It is physically impossible to create an infinite set. We can only explore the concept of infinity with finite tools that examine the subject. In creating such tools, we must be careful not to confuse the attributes of our tools with the attributes of the subject we wish to study. Limiting ourselves to 1-1 functions will impoverish our view of the infinite as the 1-1 function carries a hidden assumption of the direct mapping. When given just the set of evens, we do not know the mechanism used to create the set. The tools we use on the set will impose their point of view. Subtle changes in the way we approach an infinite sequence might have dramatic and unexpected results.

Infinite sets seem to be affected by even small changes in the way they are constructed. Lets look briefly at summation of the series [1, -1, 1, -1, 1, ...]. This series repeats the pattern 1, -1 indefinately. Depending on how we perform the addition, we get different answers. Attacking the problem from left to right gives me an answer that fluctates between 0 and 1. Grouping the problems using the commutative property of addition gives me different results depending on how I group the numbers:

     (1 + -1) + (1 + -1) + (1 + -1) = 0 + 0 + 0 + 0 ... = 0
     1 + (-1 + 1) + (-1 + 1) + (-1 + 1) = 1 + 0 + 0 + 0 = 1

The commutative property does not seem to hold for infinite sets. When we perform long division on 1/(1 + x) and 1/(x + 1) we get different results as well. The following two demonstrations show the long division for the two equations. Although they are essentially the same equation, when expanded to infinite terms they give different results. (I will use the carat "^" for the exponential. So x^-1 = 1/x):

              1 - x + x^2 - x^3 ...
    1 + x ) 1
            1  +  x
                 -x 
                 -x - x^2
                      x^2
                      x^2 - x^3
                           -x^3 ...

                x^-1 - x^-2 + x^-3 ...
    x + 1 ) 1
            1 + x^-1
               -x^-1 
               -x^-1 - x^-2
                       x^-2
                       x^-2 + x^-3
                              x^-3 ...

Simply changing the way we create the infinite expansion affects the result of the expansion. Setting x = 2 we see the infinite expansion of 1/(1 + x) creates the infinite expansion (1 - 2 + 4 - 8 + ...). This sequence diverges. While 1/(x + 1) = (1/2 - 1/4 + 1/8 - 1/16 ) converges to 1/3.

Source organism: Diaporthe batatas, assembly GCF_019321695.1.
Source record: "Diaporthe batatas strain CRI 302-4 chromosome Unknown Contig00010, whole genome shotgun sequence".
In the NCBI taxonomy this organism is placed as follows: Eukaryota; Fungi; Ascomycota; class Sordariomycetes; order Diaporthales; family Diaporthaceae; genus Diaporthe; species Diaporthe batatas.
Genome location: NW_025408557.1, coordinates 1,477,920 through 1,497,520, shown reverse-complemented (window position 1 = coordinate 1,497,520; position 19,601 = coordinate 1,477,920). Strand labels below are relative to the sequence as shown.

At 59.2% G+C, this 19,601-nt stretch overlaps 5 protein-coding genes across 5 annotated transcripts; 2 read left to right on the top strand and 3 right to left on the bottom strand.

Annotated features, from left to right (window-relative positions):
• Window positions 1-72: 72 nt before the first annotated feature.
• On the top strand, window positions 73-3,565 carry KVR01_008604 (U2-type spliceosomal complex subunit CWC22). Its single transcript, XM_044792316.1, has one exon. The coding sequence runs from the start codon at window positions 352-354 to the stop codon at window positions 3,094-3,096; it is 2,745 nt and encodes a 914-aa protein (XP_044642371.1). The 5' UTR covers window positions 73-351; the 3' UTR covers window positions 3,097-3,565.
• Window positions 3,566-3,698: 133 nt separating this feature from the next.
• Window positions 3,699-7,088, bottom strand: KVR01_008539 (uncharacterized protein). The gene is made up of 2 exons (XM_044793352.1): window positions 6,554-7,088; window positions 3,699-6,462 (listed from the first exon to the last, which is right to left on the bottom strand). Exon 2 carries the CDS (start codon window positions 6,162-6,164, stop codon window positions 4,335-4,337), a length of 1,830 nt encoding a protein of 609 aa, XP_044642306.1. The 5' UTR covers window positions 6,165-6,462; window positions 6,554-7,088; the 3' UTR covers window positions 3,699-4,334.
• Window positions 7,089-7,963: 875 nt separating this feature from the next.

I was told in grade school that 1/(x + 1) = 1/(1 + x); However, when I use the different functions as the base for an infinite expansion, I get radically different results. One diverges for x = 2, the other converges. Oddly enough the series that diverges for x = 2 converges for x = 1/2. Regardless, the value of infinite sequences appear to be affected by the way we create them. That means it is difficult to distinguish a property of infinity from the tools used to investigate infinity.

The infinite hotel example is often given as proof that n = n + 1 for n = ∞. However, as soon as you try to look at the construction of the infinite hotel, you will find that there really is no way to move n + 1 things into n slots. (Ref: infinite hotel)

Just as the liar's paradox is a true paradox, Galileo's paradox of infinity is a true paradox. Unfortunately, Galileo's conversation between the wise Renaissance man Salviati and the dumb as a stump Simplicio was to feed the the notion that there was a higher sort of thinker who was able to comprehend infinity in its totality. The 20th and 21st centuries were full of just such creatures who felt that they were were on the dawn of a new transcendental consciousness, and that culture was getting ready to digi-volve into the next level of being.

As infinite sets all share the common attribute of being unbouded. By the time Georg Cantor appeared on the scene, a large number of people had taken to the opinion that all infinite sets were the same size. Even worse, many concluded that the natural mapping was simply a fault of failed human intuition.

German intellectuals following Kant's "transcendental idealism," were eager to find ways to refute common sense and intuition in favor of a new logic from a new genre of philosopher kings. So while mankind was taking great leaps forward with the new scientific method and other derivatives of Aristotelian logic. Galileo's paradox was to lead to a great step backwards when twisted by dialecticians of the German idealist tradition.

From here you have two options. If you would like to can go straight to the refutation of the diagonal method, or learn about how the diagonal method was one of a dozen flawed theories based on opositional logic. The main thrust of the next article on dialectics is simply to discuss the different oppositional theories that sprouted in Europe and that led to the great death camps of Germany and Russia. While the oppositional theories appeared to create a paradise for some, they created a hell for humanity as a whole.